For a long time, irrigation in Mali was generally equated with the publicly run Office du Niger that serves nearly 100,000 hectares of irrigated rice production in the central part of the country. However, in recent years, a small scale irrigation sector has been rapidly developing, and now is the time to ensure that small irrigators also get to grow big.
Overall, irrigators in Mali consume more nutrient-rich food groups than farmers relying on rain to water their crops, but how much more depends on various factors such as the type of irrigation technology used, the level of non-farm income, farmers’ literacy level and participation in farmer groups.
Moreover, although small scale irrigation is linked with higher production and income generation, small scale irrigators do not consume as much or as good food as farmers participating in larger irrigation schemes. This is likely due to small scale irrigators’ poorer market access, which means that even though their earnings increase, they have only limited opportunities to sell their own produce and buy what is needed for a more diversified diet.
As small scale irrigation expands in Mali, and across much of sub-Saharan Africa, identifying how more farmers can enjoy more benefits from irrigation is becoming increasingly important. On March 3 and March 10, 2021, the Feed the Future Innovation Lab for Small-Scale Irrigation (ILSSI), with support from the USAID Bureau of Humanitarian Affairs, therefore held a national and a regional workshop in Bamako and Sikasso, respectively, to identify the best ways to accelerate expansion of small scale irrigation.
Adoption of small scale irrigation, by its nature, is disjointed and involves many different actors: Farmers, the private sector, and the government, who do not all have access to the same information at the same time. This results, for example, in higher costs for farmers wanting access to technology, but also lower equipment sales for the private sector; this asymmetry of information slows down expansion.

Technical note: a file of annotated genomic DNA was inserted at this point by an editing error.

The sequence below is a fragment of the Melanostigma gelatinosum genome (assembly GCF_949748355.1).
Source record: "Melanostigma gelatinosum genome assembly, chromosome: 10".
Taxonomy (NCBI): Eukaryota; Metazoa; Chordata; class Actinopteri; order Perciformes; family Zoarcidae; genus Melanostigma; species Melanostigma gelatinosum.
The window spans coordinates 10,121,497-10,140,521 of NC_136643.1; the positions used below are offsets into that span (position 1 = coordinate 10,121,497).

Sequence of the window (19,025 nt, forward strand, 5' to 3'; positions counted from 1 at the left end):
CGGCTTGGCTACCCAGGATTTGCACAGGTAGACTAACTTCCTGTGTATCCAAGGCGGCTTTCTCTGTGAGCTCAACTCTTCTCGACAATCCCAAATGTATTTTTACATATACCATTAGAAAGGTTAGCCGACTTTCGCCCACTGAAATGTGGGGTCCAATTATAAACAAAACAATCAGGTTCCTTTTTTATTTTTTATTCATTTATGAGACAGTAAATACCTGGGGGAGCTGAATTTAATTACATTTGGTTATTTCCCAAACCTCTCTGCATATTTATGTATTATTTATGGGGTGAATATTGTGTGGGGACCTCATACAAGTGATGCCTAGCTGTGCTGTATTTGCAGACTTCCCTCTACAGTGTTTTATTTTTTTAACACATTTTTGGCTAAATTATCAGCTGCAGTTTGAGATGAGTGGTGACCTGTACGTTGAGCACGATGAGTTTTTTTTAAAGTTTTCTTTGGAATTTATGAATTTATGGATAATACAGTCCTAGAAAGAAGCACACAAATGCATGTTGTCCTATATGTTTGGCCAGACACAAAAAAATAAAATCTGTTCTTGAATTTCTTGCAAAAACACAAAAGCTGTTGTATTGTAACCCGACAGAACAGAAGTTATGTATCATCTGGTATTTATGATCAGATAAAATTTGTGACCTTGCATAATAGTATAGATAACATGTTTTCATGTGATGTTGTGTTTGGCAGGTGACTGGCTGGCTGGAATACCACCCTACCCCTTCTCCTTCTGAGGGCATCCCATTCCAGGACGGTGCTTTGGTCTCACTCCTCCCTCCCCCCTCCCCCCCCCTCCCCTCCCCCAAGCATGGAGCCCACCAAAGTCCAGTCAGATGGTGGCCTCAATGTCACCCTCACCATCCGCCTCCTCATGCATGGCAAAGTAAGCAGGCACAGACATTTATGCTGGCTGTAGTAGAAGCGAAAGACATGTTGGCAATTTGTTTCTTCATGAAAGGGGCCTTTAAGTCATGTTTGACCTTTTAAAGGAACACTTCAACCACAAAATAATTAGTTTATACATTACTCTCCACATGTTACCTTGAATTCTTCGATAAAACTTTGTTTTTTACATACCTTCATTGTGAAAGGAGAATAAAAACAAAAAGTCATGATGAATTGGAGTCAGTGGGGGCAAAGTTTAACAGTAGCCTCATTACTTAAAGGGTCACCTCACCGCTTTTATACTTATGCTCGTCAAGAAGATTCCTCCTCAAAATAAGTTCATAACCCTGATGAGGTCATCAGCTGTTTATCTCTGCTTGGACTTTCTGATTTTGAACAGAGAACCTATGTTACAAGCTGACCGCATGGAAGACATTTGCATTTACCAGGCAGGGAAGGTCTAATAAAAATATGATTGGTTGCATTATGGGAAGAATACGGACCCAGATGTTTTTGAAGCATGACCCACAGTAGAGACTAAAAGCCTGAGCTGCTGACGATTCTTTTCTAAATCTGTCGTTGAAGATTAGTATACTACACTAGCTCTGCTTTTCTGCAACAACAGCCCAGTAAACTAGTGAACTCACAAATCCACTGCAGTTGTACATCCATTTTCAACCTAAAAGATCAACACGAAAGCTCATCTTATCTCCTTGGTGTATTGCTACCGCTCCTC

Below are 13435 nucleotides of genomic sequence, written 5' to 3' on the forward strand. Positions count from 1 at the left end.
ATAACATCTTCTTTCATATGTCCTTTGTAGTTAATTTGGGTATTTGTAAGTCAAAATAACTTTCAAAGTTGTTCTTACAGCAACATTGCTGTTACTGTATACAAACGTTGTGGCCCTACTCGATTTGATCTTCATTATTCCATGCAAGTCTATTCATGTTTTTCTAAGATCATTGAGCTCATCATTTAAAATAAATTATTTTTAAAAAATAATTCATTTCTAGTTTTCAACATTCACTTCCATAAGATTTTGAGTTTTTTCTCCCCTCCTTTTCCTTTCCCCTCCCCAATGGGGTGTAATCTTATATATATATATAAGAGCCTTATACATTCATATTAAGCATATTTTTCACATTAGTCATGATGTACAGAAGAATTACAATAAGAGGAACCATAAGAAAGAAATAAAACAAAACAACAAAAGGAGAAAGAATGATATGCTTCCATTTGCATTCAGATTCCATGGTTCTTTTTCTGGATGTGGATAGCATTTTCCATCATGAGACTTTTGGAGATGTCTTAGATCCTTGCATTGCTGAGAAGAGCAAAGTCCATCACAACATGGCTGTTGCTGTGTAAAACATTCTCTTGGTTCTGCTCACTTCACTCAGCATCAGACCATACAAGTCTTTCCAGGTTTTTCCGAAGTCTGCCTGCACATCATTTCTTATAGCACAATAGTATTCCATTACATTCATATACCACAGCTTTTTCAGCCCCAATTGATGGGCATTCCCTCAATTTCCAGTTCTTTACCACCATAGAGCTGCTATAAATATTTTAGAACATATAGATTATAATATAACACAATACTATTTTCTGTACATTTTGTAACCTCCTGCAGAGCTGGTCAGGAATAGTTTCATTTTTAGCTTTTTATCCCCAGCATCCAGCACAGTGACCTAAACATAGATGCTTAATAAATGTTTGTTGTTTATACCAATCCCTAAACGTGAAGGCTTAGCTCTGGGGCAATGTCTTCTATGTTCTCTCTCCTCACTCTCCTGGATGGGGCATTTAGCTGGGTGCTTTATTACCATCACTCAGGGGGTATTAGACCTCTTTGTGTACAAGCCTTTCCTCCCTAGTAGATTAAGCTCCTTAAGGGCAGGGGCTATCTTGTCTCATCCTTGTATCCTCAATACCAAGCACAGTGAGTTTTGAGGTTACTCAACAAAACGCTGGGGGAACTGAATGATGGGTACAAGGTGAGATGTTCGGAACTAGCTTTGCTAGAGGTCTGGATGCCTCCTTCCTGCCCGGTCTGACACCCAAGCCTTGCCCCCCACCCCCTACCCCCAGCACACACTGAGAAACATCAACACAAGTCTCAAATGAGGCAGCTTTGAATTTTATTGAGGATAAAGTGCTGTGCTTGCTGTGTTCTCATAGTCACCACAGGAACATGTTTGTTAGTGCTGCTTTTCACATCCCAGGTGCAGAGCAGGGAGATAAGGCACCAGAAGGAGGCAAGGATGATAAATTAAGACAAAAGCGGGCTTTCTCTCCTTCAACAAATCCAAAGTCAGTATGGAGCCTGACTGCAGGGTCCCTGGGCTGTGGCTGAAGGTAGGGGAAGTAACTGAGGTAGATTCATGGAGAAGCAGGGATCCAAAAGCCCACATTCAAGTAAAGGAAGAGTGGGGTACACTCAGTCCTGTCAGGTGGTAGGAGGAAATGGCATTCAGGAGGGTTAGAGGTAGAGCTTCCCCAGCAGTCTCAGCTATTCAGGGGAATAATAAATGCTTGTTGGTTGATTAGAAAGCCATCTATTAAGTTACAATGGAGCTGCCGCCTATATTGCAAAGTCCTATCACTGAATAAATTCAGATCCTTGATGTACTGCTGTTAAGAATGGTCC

Improving information flow and strengthening relationships can help remove some of these barriers. For example, supporting strong but poorly connected actors, such as the private sector, to gain insights into what producer groups and their farmer members are looking for in small scale irrigation technology—as well as what linkages these groups already have with research and suppliers—could help the private sector strengthen its sales of irrigation equipment.
As Abdoul Karim Diamoutene, workshop facilitator, noted summarizing his impressions, “A few participants in the recent national workshop suggested that they knew all possible actors that affect small scale irrigation diffusion in Mali, but at the end of the event they conceded that they were surprised about the diversity of influencers that can make a difference for the diffusion of technology.”
To identify actors that influence the diffusion of technologies and how these stakeholders interact with each other, the workshops used the Net-Map method, a facilitation or interview technique that helps people understand, visualize, discuss, and improve situations in which many different actors influence outcomes. Representatives from government, research, non-governmental organizations, donors, and the private sector participated in the deliberations.
Through the process, the national workshop identified 73 different actors who are linked to the diffusion of small scale irrigation, including a large number of government agencies, credit institutions, farmer associations, research institutions, non-governmental organizations, and donors. These results will be fed into software to create a map of who is driving expansion of small scale irrigation to support analysis of linkages and influence levels. A working paper will also be prepared building on this analysis and will be shared with stakeholders to support their decision-making.
With more knowledge in hand, farmer groups, cooperatives, private sector companies, and other influential actors will be able to identify entry points to intervene, remove blockages, and support important relationships, ultimately enabling the diffusion of affordable, good-quality technologies to farmers.